portions of its July opinion on sleeper-berth provisions and the prohibition on drivers from stopping the 14-hour clock to take short rest breaks and naps on two legal grounds.
OOIDA contends the agency did not give adequate public notice of the possible changes to sleeper-berth exceptions and used an overly technical legal test to conclude that the public should have been on notice that the final rule was a possibility. Consequently, the agency received no comments about what problems and safety issues the eight-hour/two-hour sleeper-berth split raises for team drivers until after the final rule was announced.
"Truckers were blind-sided by the changes," said Rick Craig, OOIDA's director of regulatory Affairs. "It wasn't clear what the public was supposed to comment on, and so it was no wonder there were no posted objections on the docket until after the final rule was published."
The second issue deals with the court's opinion that FMCSA adequately considered the issue of drivers being discouraged from taking short rest breaks and naps during the 14-hour workday because the agency concluded that "other considerations minimized or outweighed this disadvantage."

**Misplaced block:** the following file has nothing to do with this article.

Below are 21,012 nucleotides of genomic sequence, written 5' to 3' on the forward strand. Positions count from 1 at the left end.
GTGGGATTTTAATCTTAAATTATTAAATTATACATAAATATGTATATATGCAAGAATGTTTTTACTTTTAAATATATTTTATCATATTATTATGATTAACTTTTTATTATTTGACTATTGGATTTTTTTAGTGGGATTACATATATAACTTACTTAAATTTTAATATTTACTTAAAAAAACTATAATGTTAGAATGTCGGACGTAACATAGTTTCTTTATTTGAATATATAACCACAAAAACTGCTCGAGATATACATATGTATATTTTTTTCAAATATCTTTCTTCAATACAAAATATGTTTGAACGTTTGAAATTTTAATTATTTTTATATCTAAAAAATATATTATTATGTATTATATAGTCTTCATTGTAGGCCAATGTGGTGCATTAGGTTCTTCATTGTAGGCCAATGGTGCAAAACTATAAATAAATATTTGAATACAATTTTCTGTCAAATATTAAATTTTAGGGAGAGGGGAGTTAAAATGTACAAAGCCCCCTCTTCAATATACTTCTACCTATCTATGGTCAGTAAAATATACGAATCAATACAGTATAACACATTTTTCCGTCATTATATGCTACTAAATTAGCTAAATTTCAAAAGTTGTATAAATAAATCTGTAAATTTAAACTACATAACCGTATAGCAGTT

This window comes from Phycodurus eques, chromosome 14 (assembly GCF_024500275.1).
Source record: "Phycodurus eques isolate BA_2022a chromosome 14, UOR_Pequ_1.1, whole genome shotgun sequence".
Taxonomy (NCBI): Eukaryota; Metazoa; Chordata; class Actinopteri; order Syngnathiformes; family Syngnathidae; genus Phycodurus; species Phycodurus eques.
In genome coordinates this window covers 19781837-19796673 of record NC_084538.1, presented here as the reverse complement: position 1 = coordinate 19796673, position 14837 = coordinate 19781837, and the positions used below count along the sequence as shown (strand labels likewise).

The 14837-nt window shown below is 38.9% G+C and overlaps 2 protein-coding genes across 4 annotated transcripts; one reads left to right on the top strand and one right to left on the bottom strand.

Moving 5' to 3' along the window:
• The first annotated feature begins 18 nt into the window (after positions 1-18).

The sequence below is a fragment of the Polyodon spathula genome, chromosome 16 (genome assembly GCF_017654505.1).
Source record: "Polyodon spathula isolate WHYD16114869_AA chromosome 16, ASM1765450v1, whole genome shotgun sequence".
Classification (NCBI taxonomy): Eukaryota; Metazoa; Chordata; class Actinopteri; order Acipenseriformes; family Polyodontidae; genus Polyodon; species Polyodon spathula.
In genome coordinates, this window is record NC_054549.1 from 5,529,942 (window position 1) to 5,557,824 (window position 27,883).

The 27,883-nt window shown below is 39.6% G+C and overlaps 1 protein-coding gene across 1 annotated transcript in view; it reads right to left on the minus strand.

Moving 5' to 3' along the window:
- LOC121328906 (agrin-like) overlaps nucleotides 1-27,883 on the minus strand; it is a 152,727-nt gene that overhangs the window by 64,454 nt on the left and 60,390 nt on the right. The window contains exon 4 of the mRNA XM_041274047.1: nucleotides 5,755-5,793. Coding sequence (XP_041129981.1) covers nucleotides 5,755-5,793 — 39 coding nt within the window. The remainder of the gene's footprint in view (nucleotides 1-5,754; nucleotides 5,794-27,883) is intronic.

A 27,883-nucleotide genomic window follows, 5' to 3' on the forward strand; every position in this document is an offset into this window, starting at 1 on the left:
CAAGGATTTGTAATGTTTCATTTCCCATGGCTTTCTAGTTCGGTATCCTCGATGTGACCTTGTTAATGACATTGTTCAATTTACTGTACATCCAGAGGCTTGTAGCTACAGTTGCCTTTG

OOIDA argues that because the court has vacated the 11th hour of driving and the 34-hour restart provision of the hours-of-service rule, it almost certainly caused the "other considerations" relied upon by the agency to be altered. FMCSA must now be ordered to reconsider this important driver issue as it promulgates a new hours of service rule in compliance with the court's order.
"We believe FMCSA's change to the HOS rules will make highways less safe and create more problems than it solves, therefore we hope for further analysis," added Craig.